Canals were dried and Calcium hydroxide paste was placed in all canals as an intracanal medicament and the tooth sealed with IRM (caulk/DENTSPLY Milford, Delaware, USA). After one month from the initial appointment, the extraoral lesion showed remarkable healing (Figure 3). Master Gutta Percha cones (DENTSPLY) were placed in the canals and a radiograph taken (Figure 4). The root canals were then obturated with Gutta-Percha points and root canal sealer AH-plus, Dentsply- mellefer, Ballaigues (VD), Switzerland, using the lateral condensation technique. The occlusal access opening was sealed with temporary felling material and post-obturation radiographs were taken to evaluate the quality of obturation (Figure 5 A and B) Patient was then referred for permanent restoration and crown.

After one-year recall, complete healing of the extraoral fistula was observed clinically (Figure 6) and post-operative radiograph showed complete healing of the periapical radiolucency (Figure 7).


When a draining lesion is observed on the facial skin, an endodontic origin should always be considered in the differential diagnosis including suppurative apical periodontitis, osteomyelitis, salivary gland fistula, infected cyst, and deep mycotic infection [1].

A cutaneous fistula of dental origin is a pathway that begins at the apex of an infected tooth or of the infected region of the jaw through the alveolar bone and drains infected materials (pus) through the skin [2,3]. For proper treatment of this situation, an accurate diagnosis is essential.

After extraoral, intraoral and radiographic examination if the lesion is from dental origin the main approach should be to cut off communication between the infected area and the skin (to eliminate the source of infection) [4-6]. Intraorally this can be done by nonsurgical conservative endodontic therapy [7]. In certain cases, apical resection or extraction with curettage and surgical removal of the sinus tract extra orally may be necessary [8].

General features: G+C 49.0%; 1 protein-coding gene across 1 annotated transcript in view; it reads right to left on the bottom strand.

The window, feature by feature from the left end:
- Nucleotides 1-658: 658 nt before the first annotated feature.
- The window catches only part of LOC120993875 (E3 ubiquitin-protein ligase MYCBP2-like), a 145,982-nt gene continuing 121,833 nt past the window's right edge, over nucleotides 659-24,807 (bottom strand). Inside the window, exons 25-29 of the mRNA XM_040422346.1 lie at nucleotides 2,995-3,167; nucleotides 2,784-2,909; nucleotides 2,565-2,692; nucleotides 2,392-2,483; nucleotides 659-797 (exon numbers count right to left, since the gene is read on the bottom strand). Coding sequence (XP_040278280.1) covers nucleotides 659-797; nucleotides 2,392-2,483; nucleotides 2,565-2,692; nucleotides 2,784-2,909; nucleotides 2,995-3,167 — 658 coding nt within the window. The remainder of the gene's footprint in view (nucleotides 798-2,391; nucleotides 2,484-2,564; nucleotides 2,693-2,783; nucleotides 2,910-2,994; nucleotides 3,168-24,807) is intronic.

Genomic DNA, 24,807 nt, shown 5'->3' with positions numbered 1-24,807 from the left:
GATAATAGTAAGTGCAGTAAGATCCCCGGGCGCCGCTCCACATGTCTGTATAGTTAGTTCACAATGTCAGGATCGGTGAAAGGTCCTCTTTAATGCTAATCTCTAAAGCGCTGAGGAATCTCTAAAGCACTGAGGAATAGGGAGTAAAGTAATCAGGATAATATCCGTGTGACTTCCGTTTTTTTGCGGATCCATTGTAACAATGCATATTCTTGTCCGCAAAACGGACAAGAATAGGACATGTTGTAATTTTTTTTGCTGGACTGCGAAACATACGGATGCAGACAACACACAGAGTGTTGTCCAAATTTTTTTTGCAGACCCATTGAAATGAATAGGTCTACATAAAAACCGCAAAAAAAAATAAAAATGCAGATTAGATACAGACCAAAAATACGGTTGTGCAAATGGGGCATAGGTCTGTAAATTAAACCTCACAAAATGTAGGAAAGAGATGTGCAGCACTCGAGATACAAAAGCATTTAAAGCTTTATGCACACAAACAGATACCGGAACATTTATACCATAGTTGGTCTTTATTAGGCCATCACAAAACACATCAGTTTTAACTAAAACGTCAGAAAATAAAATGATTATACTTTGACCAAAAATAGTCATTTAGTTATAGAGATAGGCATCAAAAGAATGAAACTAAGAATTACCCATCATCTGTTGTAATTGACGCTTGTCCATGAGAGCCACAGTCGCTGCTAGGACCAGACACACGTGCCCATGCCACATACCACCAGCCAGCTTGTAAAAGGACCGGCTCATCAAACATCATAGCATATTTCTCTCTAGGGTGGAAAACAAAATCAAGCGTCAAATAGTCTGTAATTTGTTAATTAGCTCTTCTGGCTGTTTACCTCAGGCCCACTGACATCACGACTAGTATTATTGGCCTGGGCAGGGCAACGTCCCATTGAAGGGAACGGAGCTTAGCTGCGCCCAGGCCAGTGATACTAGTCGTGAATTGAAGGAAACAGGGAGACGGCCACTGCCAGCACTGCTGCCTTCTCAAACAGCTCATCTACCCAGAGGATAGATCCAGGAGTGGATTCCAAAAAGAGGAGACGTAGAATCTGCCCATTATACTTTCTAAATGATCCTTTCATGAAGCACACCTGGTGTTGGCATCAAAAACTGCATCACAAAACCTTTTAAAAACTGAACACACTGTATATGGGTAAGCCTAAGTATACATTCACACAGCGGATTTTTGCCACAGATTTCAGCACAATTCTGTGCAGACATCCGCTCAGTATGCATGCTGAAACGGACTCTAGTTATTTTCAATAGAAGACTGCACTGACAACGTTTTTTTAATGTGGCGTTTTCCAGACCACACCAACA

Diagnosis is challenging for many reasons; this can be due to the fact that these lesions do not always arise in close proximity to the underlying dental infection and only about half of the patients ever mention having had a tooth ache [9,10].

Palpation of the involved area often reveals a cord like track in the area of suspected tooth. Intraoral examination may reveal carious or discolored teeth. The involved teeth may respond negatively to pulp vitality test [10-14].

As suggested in the literature, conventional endodontic therapy is the treatment of choice of such lesions and should be attempted first [15].

If correctly diagnosed and treated, the sinus tract is expected to disappear within 7 to 14 days [16]. In this case healing was noted following the initial treatment.

Calcium hydroxide paste was used as an intracanal medicament for its rapid and successful treatment of sinus tracts associated with necrotic teeth [6,10,12].

Usually there is no need for systemic antibiotic as the lesion is localized. It has been observed that systemic antibiotic therapy will result only in a temporary reduction of the drainage and pseudo healing [9,12,17,18].


Dental etiology should be considered as part of any orofacial skin lesion. In this case report, the elimination of infection through nonsurgical root canal treatment led to the resolution of the sinus tract and promoted periapical healing of the involved tooth. Communication between the dentist and the physician is essential to provide timely recognition and treatment of such cases.